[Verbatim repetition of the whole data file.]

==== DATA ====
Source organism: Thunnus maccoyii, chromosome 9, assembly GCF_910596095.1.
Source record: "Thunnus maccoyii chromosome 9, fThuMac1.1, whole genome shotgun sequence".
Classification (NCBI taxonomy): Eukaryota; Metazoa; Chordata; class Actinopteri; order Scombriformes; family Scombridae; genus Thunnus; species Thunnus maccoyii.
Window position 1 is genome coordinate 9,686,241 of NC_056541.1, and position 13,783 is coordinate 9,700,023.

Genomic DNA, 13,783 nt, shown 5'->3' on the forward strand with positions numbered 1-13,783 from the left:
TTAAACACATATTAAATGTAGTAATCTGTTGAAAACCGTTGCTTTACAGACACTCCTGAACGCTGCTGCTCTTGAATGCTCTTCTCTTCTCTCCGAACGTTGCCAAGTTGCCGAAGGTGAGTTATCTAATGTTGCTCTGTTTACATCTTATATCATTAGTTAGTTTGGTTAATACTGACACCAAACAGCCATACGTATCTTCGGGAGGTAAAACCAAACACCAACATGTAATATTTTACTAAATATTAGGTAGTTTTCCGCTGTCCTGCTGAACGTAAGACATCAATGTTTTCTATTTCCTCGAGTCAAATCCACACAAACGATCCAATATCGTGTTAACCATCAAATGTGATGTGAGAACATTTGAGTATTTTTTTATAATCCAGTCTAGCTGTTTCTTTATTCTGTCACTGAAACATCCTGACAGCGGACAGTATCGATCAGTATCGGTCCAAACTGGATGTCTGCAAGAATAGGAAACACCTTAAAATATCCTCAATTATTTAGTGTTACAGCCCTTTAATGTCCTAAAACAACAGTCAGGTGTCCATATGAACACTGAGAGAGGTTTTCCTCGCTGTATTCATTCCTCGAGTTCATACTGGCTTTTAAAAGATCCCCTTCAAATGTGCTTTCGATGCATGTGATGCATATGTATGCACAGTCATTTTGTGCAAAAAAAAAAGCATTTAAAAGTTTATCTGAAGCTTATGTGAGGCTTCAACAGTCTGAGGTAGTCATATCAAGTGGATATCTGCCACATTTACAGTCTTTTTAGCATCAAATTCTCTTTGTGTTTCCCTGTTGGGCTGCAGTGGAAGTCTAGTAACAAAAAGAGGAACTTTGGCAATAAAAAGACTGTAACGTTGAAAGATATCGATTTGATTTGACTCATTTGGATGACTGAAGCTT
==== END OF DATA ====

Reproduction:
Source organism: Thunnus maccoyii, chromosome 9, assembly GCF_910596095.1.
Source record: "Thunnus maccoyii chromosome 9, fThuMac1.1, whole genome shotgun sequence".
Classification (NCBI taxonomy): Eukaryota; Metazoa; Chordata; class Actinopteri; order Scombriformes; family Scombridae; genus Thunnus; species Thunnus maccoyii.
Window position 1 is genome coordinate 9,686,241 of NC_056541.1, and position 13,783 is coordinate 9,700,023.

Genomic DNA, 13,783 nt, shown 5'->3' on the forward strand with positions numbered 1-13,783 from the left:
TTAAACACATATTAAATGTAGTAATCTGTTGAAAACCGTTGCTTTACAGACACTCCTGAACGCTGCTGCTCTTGAATGCTCTTCTCTTCTCTCCGAACGTTGCCAAGTTGCCGAAGGTGAGTTATCTAATGTTGCTCTGTTTACATCTTATATCATTAGTTAGTTTGGTTAATACTGACACCAAACAGCCATACGTATCTTCGGGAGGTAAAACCAAACACCAACATGTAATATTTTACTAAATATTAGGTAGTTTTCCGCTGTCCTGCTGAACGTAAGACATCAATGTTTTCTATTTCCTCGAGTCAAATCCACACAAACGATCCAATATCGTGTTAACCATCAAATGTGATGTGAGAACATTTGAGTATTTTTTTATAATCCAGTCTAGCTGTTTCTTTATTCTGTCACTGAAACATCCTGACAGCGGACAGTATCGATCAGTATCGGTCCAAACTGGATGTCTGCAAGAATAGGAAACACCTTAAAATATCCTCAATTATTTAGTGTTACAGCCCTTTAATGTCCTAAAACAACAGTCAGGTGTCCATATGAACACTGAGAGAGGTTTTCCTCGCTGTATTCATTCCTCGAGTTCATACTGGCTTTTAAAAGATCCCCTTCAAATGTGCTTTCGATGCATGTGATGCATATGTATGCACAGTCATTTTGTGCAAAAAAAAAAGCATTTAAAAGTTTATCTGAAGCTTATGTGAGGCTTCAACAGTCTGAGGTAGTCATATCAAGTGGATATCTGCCACATTTACAGTCTTTTTAGCATCAAATTCTCTTTGTGTTTCCCTGTTGGGCTGCAGTGGAAGTCTAGTAACAAAAAGAGGAACTTTGGCAATAAAAAGACTGTAACGTTGAAAGATATCGATTTGATTTGACTCATTTGGATGACTGAAGCTT